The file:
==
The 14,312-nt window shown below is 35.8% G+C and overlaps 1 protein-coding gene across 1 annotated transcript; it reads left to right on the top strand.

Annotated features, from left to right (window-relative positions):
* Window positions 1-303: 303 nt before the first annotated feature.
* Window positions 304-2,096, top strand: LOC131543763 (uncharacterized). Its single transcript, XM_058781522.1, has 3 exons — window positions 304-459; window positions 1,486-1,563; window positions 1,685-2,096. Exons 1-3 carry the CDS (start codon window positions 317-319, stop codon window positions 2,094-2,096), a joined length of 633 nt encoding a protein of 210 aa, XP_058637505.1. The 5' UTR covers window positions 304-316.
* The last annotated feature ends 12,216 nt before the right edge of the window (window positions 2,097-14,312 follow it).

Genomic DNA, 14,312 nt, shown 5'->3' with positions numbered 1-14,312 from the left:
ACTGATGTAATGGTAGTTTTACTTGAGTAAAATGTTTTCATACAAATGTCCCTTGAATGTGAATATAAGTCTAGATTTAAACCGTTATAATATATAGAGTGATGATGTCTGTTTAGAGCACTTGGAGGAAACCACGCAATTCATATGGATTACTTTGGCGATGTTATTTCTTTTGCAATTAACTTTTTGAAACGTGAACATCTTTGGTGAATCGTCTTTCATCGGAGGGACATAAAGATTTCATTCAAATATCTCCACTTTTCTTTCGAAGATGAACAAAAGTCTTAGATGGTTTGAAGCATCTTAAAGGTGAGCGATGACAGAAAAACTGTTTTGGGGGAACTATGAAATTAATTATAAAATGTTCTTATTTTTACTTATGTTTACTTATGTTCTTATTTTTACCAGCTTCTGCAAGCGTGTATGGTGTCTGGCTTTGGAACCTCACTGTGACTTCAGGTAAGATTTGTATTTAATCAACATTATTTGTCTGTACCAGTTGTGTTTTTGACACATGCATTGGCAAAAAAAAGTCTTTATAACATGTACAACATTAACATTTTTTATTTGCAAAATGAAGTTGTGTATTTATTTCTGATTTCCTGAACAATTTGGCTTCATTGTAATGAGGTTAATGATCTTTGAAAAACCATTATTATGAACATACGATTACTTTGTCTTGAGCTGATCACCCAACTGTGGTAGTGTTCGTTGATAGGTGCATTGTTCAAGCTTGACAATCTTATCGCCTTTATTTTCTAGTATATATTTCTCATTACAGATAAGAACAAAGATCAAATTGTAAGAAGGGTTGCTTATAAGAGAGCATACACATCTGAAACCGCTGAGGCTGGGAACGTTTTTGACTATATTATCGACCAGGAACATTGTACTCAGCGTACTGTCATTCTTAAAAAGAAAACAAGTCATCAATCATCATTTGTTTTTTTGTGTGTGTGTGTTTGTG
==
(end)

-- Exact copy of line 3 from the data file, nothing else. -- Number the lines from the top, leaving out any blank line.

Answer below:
* Window positions 1-303: 303 nt before the first annotated feature.